Welding is a fabrication or sculptural process that joins materials, usually metals or thermoplastics, by causing fusion, which is distinct from lower temperature metal-joining techniques such as brazing and soldering, which do not melt the base metal. In addition to melting the base metal, a filler material is typically added to the joint to form a pool of molten material (the weld pool) that cools to form a joint that is usually stronger than the base material. Pressure may also be used in conjunction with heat, or by itself, to produce a weld. Standard weld methods are GMAW (Gas Metal Arc Welding), GTAW (Gas Tungsten Arc Welding) and Spot Welding.



GMAW (Gas Metal Arc Welding) – commonly referred to as MIG welding - is a welding process in which an electric arc forms between a consumable wire electrode and the workpiece metal(s), which heats the workpiece metal(s), causing them to melt and join.



GTAW (Gas Tungsten Arc Welding) – xommonly referred to as TIG welding - is an arc welding process that uses a non-consumable tungsten electrode to produce the weld.

The weld area is protected from atmospheric contamination by an inert shielding gas (argon or helium), and a filler metal is normally used, though some welds, known as autogenous welds, do not require it.

A constant-current welding power supply produces electrical energy, which is conducted across the arc through a column of highly ionized gas and metal vapors known as a plasma.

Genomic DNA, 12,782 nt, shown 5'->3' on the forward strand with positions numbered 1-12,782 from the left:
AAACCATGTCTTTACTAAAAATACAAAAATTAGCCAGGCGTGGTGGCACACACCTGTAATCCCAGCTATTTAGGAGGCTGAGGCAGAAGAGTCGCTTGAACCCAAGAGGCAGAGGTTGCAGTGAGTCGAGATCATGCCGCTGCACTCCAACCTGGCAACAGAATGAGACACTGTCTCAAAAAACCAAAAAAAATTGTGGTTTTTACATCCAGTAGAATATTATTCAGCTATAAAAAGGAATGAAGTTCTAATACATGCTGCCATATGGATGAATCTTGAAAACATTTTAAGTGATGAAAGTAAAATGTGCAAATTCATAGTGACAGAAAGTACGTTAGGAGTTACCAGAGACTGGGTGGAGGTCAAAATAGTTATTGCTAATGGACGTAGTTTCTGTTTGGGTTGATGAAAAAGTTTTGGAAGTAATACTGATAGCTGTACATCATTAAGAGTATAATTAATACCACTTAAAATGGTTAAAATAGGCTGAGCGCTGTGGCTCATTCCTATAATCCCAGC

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Robotic Welding

Robotic welding is the use of mechanized programmable tools (robots), which completely automate a welding process by both performing the weld and handling the part. Processes such as gas metal arc welding, while often automated, are not necessarily equivalent to robot welding, since a human operator sometimes prepares the materials to be welded. Robot welding is commonly used for resistance spot welding and arc welding in high production applications, such as the automotive industry.

Robot welding is a relatively new application of robotics, even though robots were first introduced into US industry during the 1960s. The use of robots in welding did not take off until the 1980s, when the automotive industry began using robots extensively for spot welding. Since then, both the number of robots used in industry and the number of their applications has grown greatly. In 2005, more than 120,000 robots were in use in North American industry, about half of them for welding.[1] Growth is primarily limited by high equipment costs, and the resulting restriction to high-production applications.

Robot arc welding has begun growing quickly just recently, and already it commands about 20% of industrial robot applications. The major components of arc welding robots are the manipulator or the mechanical unit and the controller, which acts as the robot's "brain". The manipulator is what makes the robot move, and the design of these systems can be categorized into several common types, such as SCARA and cartesian coordinate robot, which use different coordinate systems to direct the arms of the machine.

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